New Delhi: People busy casting their votes for the Bawana assembly constituency bypolls in New Delhi on Aug 23, 2017. . Image Source: IANS News

New Delhi, Nov 20 : Two non-government organisations (NGOs) have moved the Supreme Court seeking a probe into alleged discrepancies in the voter turnout data and votes counted in 347 constituencies in the 2019 general election.

"There have been serious discrepancies in the number of voters in different constituencies (i.e. the voter turnout data collated and provided by the Election Commission) and the number of votes counted," said the plea filed by the Association for Democratic Reforms (ADR) and the Common Cause.

The NGOs have clarified that the plea didn't challenge the Lok Sabha election results, or the process adopted to conduct polls.

They contended that the EC declared results of the election on provisional figures and without determining the exact vote count and without due reconciliation of the discrepancies in various constituencies.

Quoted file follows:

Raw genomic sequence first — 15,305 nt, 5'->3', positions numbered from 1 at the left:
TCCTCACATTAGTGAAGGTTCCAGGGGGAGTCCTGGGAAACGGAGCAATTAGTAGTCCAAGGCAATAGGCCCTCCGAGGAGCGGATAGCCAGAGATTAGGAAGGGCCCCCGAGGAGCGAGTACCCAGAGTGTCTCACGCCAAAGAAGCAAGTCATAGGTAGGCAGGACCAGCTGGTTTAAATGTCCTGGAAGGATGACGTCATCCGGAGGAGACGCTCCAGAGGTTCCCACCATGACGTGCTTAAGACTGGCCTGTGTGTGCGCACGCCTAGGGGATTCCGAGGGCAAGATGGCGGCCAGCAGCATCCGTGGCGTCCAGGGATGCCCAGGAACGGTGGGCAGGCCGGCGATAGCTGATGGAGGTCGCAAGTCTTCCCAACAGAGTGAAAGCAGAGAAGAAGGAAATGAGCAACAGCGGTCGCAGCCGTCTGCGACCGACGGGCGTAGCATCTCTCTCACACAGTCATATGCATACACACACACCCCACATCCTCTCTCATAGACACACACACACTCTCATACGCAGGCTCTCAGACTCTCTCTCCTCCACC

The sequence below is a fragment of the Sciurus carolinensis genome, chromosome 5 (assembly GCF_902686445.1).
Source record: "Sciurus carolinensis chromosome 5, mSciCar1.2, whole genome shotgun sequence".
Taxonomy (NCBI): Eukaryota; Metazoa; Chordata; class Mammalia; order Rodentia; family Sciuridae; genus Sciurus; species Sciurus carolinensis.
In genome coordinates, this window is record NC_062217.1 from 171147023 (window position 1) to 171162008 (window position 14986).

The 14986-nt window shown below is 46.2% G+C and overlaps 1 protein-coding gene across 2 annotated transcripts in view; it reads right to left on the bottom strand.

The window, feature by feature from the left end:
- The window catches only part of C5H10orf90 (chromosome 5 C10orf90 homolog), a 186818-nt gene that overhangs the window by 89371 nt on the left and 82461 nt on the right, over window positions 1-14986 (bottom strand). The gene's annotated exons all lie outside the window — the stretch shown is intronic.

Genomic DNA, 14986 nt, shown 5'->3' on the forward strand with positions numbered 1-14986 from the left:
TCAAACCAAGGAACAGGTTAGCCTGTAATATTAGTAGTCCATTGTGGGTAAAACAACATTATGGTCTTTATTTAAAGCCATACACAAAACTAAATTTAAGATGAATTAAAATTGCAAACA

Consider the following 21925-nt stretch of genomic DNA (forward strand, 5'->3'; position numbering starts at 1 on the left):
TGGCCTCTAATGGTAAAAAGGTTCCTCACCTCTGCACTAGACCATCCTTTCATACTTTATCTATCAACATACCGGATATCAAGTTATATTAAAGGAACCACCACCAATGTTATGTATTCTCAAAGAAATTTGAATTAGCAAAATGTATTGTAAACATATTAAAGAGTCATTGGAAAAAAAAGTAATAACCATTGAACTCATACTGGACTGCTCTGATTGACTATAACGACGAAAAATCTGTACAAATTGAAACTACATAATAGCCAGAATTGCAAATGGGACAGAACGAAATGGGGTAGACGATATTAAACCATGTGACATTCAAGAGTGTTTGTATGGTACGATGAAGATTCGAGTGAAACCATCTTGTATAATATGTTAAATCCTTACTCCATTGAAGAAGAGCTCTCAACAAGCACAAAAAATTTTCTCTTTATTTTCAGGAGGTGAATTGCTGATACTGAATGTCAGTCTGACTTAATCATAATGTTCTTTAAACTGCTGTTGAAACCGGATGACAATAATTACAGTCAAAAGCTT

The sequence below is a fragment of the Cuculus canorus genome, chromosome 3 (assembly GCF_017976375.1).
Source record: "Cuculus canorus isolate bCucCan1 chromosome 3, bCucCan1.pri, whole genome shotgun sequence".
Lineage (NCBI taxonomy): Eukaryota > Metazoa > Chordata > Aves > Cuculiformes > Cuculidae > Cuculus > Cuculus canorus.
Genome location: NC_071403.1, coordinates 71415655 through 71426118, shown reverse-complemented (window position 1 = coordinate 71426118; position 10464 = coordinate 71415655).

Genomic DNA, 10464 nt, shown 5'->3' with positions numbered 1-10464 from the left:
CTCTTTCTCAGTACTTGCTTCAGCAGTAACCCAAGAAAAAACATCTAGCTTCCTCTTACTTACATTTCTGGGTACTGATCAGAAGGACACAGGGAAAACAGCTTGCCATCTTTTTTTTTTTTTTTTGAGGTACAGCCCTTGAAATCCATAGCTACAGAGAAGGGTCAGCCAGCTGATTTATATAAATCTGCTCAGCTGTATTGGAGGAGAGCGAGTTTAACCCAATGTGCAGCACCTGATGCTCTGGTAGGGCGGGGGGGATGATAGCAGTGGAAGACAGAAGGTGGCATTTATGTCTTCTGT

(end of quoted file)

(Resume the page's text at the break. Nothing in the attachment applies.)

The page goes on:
"The EC has not laid down any prescribed system for compiling, reconciliation and publishing of poll data and therefore, has been evading placing the methodology followed by it, in public domain", the petition stated.

It sought a direction to the EC to place the information in statutory forms -- 17C, 20, 21C, 21D and 21E -- for the general elections and all future elections, in public domain.

The discrepancies between the actual voter turnout and provisional data in the 2019 Lok Sabha elections as pointed out were significant and couldn't be set aside without a satisfactory resolution of the same, it said.

"The current statute has a procedure for resolution of a dispute through an election petition, but no provision for resolution of the doubts arising out of discrepancies in a large number of constituencies all over the country," it said.

The plea highlighted the dereliction of duty by the EC in declaring results of the Lok Sabha and Assemblies through electronic voting machines (EVMs) based on accurate and indisputable data which is put in public domain.

The petitioners said, the discrepancies ranged from 1 to 1,01,323 votes, which was 10.49 per cent of the total votes.

However, there was no particular co-relation with any party regarding discrepancies found in its research, the ADR added.

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